ABC, which did, grasped that "most of America was still up for grabs." In many cities ABC was weak or nil. Unvexed, "Game" wooed an 11.4 1953 rating (one point: 1 percent of TV homes). Blacked-out cities had 32 percent of households. In the rest, 3 in 4 sets in use watched Diz. Had "Game" sunk, said MacPhail, "maybe sports TV has a different future." Instead, by 1955 its road led to the Network of the Eye pitched on floating clouds.
"CBS stakes were higher," said Blattner, leaving Mutual to rejoin Dean. "They wanted someone who’d known Diz, could bring him out": becoming "a mythologizing presence," wrote Powers. MacPhail mused: "The reaction was stunning." In Hollywood, Clark Gable golfed each Saturday. "Clark’d play nine holes," said Buddy, "watch us in the saloon, then play nine more."
CBS added a Sunday "Game" in 1957. Outlets cheered in Phoenix, Little Rock, and Cedar Rapids. Dean cracked the Gallup Poll’s 10 most-admired list. CBS offered a prime-time series. Hillary Clinton said it takes a village to raise a child. A baseball generation’s children were raised on Diz.
"America had never had TV network ball," said Blattner. "Now you’re getting two games a week [four, counting NBC, by 1959]." Dean cleaned the Peacocks, notably in the Plains, West, and South. CBS’ Eastern hierarchy was unwowed. "We would never have on our network a person as uncouth as him," an exec told a sponsor meeting.
"But … he’s on our network … every weekend, on CBS," said MacPhail, watching, he later said, in "suspended terror. I had no control, just wondering what he’d say or do."
Once Diz eyed Eddie Lopat. "See if you can tell why he gets everybody out. If you can’t, Ol’ Diz’ll tell ya." The junkman retired them. "Figured it out? Testicle fortitude." Buddy blanched. "Well," Diz said, quickly, "I think ya’ know what I mean." MacPhail did, loathing, but forgiving, him: "No manners, ran you over, but first to put comedy into a game."
Dean refused to air a Falstaff ad — because the date was Mother’s Day. United Airlines backed "Game." Hating to fly, Diz said, "If you have to, pod-nuh, Eastern is much the best." In 1958, he made MacPhail’s gray hair white. "I don’t know we come off callin’ this the ‘Game of the Week.’ There’s a much better game — Dodgers-Giants — over on NBC."
Batters had an edge: "The ball they’re playing with isn’t lively, it’s hysterical." Umps ranked under English. "That was quite a game," he told one. "What a shame you didn’t get to see it." Cincinnati’s Ted Kluszewski, Bob Borkowski, and Fred Baczewski filled the sacks. "I was sweatin’," Diz said, "hopin’ that nobody’d get a hit so I didn’t have to pronounce them names."
The batter hit toward left-center.
"There’s a long drive" — gulp — "and here’s ['Game' producer] Gene Kirby to tell you all about it."
Dean was "the guy," said Blattner, "that dropped off the truck and wandered barefoot into town, saying, ‘Fellas, what’s it all about?’" Reality was more complex. The boozer and eater ate and drank little. The public man loved humanity, but not people. "Hi, pod-nuh" became mask and sign. "He didn’t know you from Adam, but you thought, ‘My God, he remembered me ’cause he called me pod-nuh.’"
In 1959, Buddy resigned amid discord with Diz. His partner became a retired Dodgers shortstop.
Pee Wee and "Podnuh"
"In Pee Wee [Reese] they got a better player, but lesser announcer [than himself]," Blattner said. Dean called the first four innings. Reese asked what the pitcher threw. Diz: "I believe that’s a baseball."
Dean scored Washington’s syntax. "Are those jokers putting’ a tax on that, too?" At one time or another time he sang "Precious Memories," ate a watermelon on play-by-play, and said of a hitter, "He’s standing confidentially at the plate." Another week he fell asleep. Pee Wee requested a closeup. "Pod-nuh," he said, nudging Diz, "am I keeping you awake?" The two ex-jocks coursed through Idlewild Airport. Suddenly Dean, in Western boots and Stetson, yelled, "Hey, Pee Wee."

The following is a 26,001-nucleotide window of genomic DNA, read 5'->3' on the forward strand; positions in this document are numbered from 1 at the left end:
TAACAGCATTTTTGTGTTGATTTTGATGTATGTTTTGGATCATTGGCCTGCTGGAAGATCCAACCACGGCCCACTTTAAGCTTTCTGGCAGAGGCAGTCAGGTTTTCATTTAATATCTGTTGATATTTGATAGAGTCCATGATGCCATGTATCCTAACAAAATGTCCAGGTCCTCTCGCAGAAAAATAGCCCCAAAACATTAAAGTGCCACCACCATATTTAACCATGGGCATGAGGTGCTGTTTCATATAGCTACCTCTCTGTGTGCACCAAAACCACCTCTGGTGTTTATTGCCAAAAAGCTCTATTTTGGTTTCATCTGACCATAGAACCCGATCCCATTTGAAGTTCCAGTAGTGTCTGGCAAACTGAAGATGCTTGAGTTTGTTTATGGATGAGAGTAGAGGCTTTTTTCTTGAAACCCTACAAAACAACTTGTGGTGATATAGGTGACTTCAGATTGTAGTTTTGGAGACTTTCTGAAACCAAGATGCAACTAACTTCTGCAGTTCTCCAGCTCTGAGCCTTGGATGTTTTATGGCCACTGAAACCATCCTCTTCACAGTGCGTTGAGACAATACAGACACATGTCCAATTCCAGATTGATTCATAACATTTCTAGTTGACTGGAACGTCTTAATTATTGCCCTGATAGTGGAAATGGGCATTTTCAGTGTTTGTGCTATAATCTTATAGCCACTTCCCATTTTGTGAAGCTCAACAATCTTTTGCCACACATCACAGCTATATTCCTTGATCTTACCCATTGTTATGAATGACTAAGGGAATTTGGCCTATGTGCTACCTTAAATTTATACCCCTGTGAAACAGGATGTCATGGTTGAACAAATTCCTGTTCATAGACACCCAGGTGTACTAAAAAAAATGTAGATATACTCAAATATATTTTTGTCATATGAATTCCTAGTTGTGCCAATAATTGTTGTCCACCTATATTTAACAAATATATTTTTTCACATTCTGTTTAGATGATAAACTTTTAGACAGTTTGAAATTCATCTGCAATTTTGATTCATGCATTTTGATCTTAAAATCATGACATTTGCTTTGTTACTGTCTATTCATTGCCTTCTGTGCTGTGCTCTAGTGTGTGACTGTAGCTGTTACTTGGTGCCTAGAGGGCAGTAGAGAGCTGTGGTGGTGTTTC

"How come you played here for 18 years and nobody knows you?
Everybody knows Ol’ Diz."
Reese laughed. "If I had that hat on, everybody’d know me, too." Later he ribbed the old pitcher in Dean’s room. "Dizzy Dean, high hard fastball. I wish I’d had a chance to hit your ****." In pajamas, Diz started winding. "You might have hit it, pod-nuh, but you’d be on your ***."
By 1964, they worked at Yankee Stadium, Wrigley Field, St. Louis, Philly, and Baltimore. New York got $550,000 of CBS’ $895,00. (Six NBC clubs got $1.2 million.) "In ’53, no one wanted us," said Scherick. "Now teams begged for ‘Game”s cash." The NFL began a $14.1 million revenue-sharing pact. Turning green, baseball ended its big-city blackout, got $6.5 million for 1965 exclusivity, and split the pot. "A mint," said MacPhail, "so they thought."
ABC began mere 28-game Saturday/holiday coverage. Ratings tanked: Tigers-Twins left, say, Boston cold. Meanwhile, CBS aired a 21-game Yankees slate. In 1966, the Bombers joined NBC’s package: 28 v. 1960’s three-network 123. Soon Dean denoted an age so far removed that it was hard to recall it existed. It did.
Mine broke Saturday with grass stain, grounder, and broken window. Pickup games preceded late-morning TV: Sky King, Roy Rogers, and Dale Evans. Next: lunch, Cliff Arquette as Charlie Weaver, Dennis James’ TV newsreel, ‘toons culled from forgotten files. "Game" began at 2. Sunday wed the morning paper, church, and short walk home. Watching, we were "pod-nuh" — still are.
Selah and Amen
Dean did 1967-68 Braves TV, fished, hunted, and wondered at the pastime’s mind. An Alabamian wrote to The Sporting News: "We simple people really miss Dizzy Dean. He added life to the game … hours of clean, wholesome fun. Baseball has always been for ordinary folks like me. Please bring Ol’ Diz back." Astute and self-aware, Dean might have laughed — except that, enlarged in exile, he missed "Game," too.
One day he golfed with Reese. "Pod-nuh, lots of trees on the right." Next tee. "What’d you get on that hole?" after Pee Wee bogied. Next: "Sand traps on the left." A decade later Reese shook his head. "He’d loved the ‘Game.’ Still had the ego, but the forum wasn’t there. We were just a couple country boys that said things about which people knew."
On May 21, 1973, NBC put Diz on a Monday "Game." Out of the closet came a sense of time standing still. "When they told me I could say hello to all the fans we used to have, I was so tickled I almost jumped for joy."
Where did Dean live? Curt Gowdy asked. "Why, in Bond, Mississippi." Where was Bond? Curt said. "Oh," said Diz, "’bout three miles from Wiggins." Where was Wiggins? "Oh, ’bout three miles from Bond."
Diz died, at 63, July 17, 1974, of a heart attack, the fox taken as a buffoon who winds up taking the taker. "Podnuh," he often said, "you ain’t just a’ woofin’." Middle America ain’t a’ woofin.’ As a broadcaster, Dean belongs in Cooperstown.